Learn About the Naiads of Greek Mythology
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It’s true that many of the Greek Myths and legends involve the gods and goddesses, but there are other characters who are also important in the stories. Besides the gods and goddesses there are also demigods, creatures, and even human heroes. There are also other divinities besides this and among these beings were nymphs, ordinarily portrayed as fetching young women who serve as maidservants to gods and people. The nymphs are almost always helpful and are found among the elements of nature:
Who Are the Naiads?
In Greek mythology, there are different types of nymphs. The naiads were water nymphs, known not only for their service to men, but also their roles as wives and mothers of notable heroes and villains. Inhabiting lakes, rivers and pools, they are also seen ministering to Olympians like Artemis, Hera, Dionysus and Apollo. Nymphs were the objects of desire by gods and mortals alike, the latter comparing them favorably against their familiar and commonplace wives. Naiads appear in a few love stories throughout Greek mythology.
Naiads and Love
An anomaly among the Naiads who served Artemis, Salmacis eschewed her patron goddess’ chaste lifestyle but not her love of the chase. Rather than game, however, Salmacis stalked men for sexual conquest. Beautiful, and knowing it, Salmacis actually raped the son of Olympians Aphrodite and Hermes, Hermaphroditus. Nomia, less wild than Salmacis, was nonetheless not a Naiad to be scorned. When her lover, the shepherd Daphnis, proved to be an unfaithful mate, she responded by blinding and petrifying him.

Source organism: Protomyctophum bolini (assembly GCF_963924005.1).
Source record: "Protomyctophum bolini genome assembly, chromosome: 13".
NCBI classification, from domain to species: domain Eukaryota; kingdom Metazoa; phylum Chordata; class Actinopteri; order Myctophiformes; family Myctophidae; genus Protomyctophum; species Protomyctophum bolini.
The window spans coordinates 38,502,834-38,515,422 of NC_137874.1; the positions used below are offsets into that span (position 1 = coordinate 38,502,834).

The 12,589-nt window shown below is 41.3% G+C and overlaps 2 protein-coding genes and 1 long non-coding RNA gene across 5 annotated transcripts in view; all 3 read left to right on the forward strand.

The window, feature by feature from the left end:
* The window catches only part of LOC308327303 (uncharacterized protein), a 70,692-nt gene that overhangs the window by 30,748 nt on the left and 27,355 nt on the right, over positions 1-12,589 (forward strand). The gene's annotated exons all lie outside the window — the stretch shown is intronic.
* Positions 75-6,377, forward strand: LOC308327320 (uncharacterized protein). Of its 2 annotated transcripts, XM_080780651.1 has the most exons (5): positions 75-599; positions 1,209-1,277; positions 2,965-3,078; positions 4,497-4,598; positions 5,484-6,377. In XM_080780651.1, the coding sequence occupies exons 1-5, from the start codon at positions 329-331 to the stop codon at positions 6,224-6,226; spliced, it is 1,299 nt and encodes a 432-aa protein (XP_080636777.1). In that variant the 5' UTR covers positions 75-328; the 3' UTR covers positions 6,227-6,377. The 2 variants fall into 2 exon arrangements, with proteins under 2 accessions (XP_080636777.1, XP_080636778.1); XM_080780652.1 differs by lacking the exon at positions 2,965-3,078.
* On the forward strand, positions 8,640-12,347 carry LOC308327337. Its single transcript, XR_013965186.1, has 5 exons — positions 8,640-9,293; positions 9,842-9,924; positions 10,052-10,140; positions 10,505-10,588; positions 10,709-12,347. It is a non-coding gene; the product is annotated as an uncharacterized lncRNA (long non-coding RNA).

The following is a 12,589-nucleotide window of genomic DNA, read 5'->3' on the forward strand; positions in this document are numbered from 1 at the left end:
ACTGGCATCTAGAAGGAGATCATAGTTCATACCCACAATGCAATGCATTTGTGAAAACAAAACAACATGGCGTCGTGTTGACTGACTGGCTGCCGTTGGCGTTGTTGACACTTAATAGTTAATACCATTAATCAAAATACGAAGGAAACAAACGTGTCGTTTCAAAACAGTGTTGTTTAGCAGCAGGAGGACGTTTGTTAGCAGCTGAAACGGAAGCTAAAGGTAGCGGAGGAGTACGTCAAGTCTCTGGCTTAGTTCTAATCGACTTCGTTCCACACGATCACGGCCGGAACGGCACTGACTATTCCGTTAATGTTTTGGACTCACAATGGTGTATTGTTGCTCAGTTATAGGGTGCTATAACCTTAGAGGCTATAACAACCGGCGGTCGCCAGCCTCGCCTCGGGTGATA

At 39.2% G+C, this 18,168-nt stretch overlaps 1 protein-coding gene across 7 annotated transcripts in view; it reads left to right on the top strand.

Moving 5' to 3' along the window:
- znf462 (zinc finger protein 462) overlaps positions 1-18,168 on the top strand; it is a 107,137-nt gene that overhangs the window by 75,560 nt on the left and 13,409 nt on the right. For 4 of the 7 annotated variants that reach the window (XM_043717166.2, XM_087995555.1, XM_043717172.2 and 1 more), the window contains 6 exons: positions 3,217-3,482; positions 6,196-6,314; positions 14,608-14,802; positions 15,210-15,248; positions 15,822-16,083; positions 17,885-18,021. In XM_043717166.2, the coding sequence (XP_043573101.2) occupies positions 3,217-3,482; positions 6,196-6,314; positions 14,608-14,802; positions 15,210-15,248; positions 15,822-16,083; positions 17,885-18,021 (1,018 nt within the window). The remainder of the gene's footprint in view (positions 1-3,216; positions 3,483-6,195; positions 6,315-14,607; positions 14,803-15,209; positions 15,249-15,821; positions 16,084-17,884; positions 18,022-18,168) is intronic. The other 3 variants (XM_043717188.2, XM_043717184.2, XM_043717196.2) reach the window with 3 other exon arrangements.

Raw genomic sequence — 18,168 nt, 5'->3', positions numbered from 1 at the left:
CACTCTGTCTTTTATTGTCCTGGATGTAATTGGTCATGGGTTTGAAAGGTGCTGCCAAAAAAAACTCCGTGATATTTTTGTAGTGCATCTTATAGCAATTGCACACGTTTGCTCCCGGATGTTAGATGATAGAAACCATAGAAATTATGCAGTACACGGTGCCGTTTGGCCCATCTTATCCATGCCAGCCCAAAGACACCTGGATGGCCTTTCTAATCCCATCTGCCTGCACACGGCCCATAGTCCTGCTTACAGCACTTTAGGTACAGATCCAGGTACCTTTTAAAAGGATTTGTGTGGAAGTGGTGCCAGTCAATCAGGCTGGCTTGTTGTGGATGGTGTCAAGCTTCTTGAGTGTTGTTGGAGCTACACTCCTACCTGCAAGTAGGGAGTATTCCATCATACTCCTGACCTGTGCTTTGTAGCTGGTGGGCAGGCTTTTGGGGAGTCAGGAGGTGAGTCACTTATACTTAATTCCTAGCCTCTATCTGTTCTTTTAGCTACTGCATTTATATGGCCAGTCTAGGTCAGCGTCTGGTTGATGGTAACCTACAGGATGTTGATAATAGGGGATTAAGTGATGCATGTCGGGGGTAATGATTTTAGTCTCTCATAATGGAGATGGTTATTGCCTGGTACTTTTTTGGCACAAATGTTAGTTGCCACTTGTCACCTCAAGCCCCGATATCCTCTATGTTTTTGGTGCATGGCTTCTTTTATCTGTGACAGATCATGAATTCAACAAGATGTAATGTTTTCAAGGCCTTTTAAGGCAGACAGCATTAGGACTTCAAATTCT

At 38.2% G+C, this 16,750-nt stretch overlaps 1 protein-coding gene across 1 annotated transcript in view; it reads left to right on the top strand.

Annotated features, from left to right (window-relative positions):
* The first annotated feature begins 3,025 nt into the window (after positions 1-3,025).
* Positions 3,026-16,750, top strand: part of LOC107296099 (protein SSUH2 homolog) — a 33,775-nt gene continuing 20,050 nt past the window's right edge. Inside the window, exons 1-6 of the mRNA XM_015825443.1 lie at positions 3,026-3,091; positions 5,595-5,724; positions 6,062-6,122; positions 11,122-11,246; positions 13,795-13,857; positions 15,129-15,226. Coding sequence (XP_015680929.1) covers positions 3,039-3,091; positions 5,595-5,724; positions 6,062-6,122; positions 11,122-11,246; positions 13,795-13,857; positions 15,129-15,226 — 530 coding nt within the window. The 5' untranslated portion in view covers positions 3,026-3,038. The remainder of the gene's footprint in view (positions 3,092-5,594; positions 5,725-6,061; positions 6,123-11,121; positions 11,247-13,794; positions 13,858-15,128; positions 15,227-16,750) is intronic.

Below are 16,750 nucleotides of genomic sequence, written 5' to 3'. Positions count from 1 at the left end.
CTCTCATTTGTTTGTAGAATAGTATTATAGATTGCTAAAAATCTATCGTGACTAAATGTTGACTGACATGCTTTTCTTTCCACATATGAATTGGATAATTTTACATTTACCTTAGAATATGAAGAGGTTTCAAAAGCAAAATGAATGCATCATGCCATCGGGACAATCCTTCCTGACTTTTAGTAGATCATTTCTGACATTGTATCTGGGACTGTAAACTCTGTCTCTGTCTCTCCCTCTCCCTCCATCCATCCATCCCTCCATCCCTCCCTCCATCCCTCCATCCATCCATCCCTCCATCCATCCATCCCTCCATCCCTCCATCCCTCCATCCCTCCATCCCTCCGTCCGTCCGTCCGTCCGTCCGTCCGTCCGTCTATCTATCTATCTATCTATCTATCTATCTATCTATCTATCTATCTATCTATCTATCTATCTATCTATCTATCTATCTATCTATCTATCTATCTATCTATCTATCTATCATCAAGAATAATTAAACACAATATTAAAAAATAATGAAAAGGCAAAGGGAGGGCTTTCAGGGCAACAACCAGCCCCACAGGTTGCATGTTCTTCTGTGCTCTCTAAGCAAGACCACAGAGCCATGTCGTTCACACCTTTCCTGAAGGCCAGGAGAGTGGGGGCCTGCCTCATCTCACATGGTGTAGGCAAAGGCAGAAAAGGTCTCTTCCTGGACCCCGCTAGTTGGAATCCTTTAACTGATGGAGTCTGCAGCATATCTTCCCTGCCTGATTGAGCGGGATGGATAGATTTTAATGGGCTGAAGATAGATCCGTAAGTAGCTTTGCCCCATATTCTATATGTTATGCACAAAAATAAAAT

Hylas was a valet and same-sex lover to the strongest man in the world, Heracles (Hercules when the Romans told it). When traveling with his master in Asia Minor, Hylas caught the fancy of the local Naiads, who collectively abducted him, much to Heracles’ distress and fury. The mighty hero searched for Hylas for a long time. The boy, however, had fallen in love with his captors and evaded Heracles’ search party.
Wives and Mothers
Some Naiads entered into more conventional relationships, birthing famous sons. Perhaps the most famous (and notorious) offspring is Narcissus. His mother was the nymph Liriope, who was warned by a seer that her son would not live long if he ever came to know himself. Astoundingly handsome, Narcissus was desired by every woman countless yet his own reflection captivated him. Accordingly, he pined for his own intangible likeness until his death.
A most famous Naiad wife is that of the god Apollo. Her name was Cyrene and she excited Apollo through her fierce wrestling with a lion. He captured her and made her a queen, installing his new wife as monarch of the North African city that bears her name.
It is tempting to think of nymphs as a collective of little nature sprites. Yet the Greeks portrayed the Naiads as assertive, romantic and resolute females, bold in ambition and vulnerable to human affections.
Categorized in: Greek Mythology
This post was written by GreekBoston.com